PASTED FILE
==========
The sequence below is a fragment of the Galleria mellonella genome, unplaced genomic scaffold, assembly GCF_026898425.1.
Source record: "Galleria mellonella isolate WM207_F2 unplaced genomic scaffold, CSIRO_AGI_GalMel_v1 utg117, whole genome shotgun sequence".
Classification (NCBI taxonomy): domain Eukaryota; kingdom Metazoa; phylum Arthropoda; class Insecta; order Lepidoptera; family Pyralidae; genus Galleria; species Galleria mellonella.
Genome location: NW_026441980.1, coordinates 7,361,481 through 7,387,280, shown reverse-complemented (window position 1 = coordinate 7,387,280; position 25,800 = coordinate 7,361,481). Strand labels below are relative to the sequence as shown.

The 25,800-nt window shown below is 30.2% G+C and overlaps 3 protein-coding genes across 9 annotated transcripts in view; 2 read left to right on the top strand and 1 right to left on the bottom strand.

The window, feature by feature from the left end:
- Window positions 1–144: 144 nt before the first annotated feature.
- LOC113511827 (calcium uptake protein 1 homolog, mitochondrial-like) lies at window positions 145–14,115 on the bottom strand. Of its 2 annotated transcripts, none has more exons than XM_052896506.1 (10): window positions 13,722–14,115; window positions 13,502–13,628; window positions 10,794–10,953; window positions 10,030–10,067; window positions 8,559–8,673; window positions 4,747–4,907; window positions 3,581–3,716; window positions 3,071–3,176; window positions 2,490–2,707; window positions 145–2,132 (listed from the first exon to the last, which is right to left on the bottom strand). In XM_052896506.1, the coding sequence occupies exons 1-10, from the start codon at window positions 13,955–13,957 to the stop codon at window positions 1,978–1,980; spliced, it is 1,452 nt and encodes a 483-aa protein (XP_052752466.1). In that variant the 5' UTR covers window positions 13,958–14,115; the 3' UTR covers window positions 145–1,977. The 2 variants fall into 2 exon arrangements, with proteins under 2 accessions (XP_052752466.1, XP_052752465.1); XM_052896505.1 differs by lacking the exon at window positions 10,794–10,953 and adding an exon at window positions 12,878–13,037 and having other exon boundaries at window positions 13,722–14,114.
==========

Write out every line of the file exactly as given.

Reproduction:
The sequence below is a fragment of the Galleria mellonella genome, unplaced genomic scaffold, assembly GCF_026898425.1.
Source record: "Galleria mellonella isolate WM207_F2 unplaced genomic scaffold, CSIRO_AGI_GalMel_v1 utg117, whole genome shotgun sequence".
Classification (NCBI taxonomy): domain Eukaryota; kingdom Metazoa; phylum Arthropoda; class Insecta; order Lepidoptera; family Pyralidae; genus Galleria; species Galleria mellonella.
Genome location: NW_026441980.1, coordinates 7,361,481 through 7,387,280, shown reverse-complemented (window position 1 = coordinate 7,387,280; position 25,800 = coordinate 7,361,481). Strand labels below are relative to the sequence as shown.

The 25,800-nt window shown below is 30.2% G+C and overlaps 3 protein-coding genes across 9 annotated transcripts in view; 2 read left to right on the top strand and 1 right to left on the bottom strand.

The window, feature by feature from the left end:
- Window positions 1–144: 144 nt before the first annotated feature.
- LOC113511827 (calcium uptake protein 1 homolog, mitochondrial-like) lies at window positions 145–14,115 on the bottom strand. Of its 2 annotated transcripts, none has more exons than XM_052896506.1 (10): window positions 13,722–14,115; window positions 13,502–13,628; window positions 10,794–10,953; window positions 10,030–10,067; window positions 8,559–8,673; window positions 4,747–4,907; window positions 3,581–3,716; window positions 3,071–3,176; window positions 2,490–2,707; window positions 145–2,132 (listed from the first exon to the last, which is right to left on the bottom strand). In XM_052896506.1, the coding sequence occupies exons 1-10, from the start codon at window positions 13,955–13,957 to the stop codon at window positions 1,978–1,980; spliced, it is 1,452 nt and encodes a 483-aa protein (XP_052752466.1). In that variant the 5' UTR covers window positions 13,958–14,115; the 3' UTR covers window positions 145–1,977. The 2 variants fall into 2 exon arrangements, with proteins under 2 accessions (XP_052752466.1, XP_052752465.1); XM_052896505.1 differs by lacking the exon at window positions 10,794–10,953 and adding an exon at window positions 12,878–13,037 and having other exon boundaries at window positions 13,722–14,114.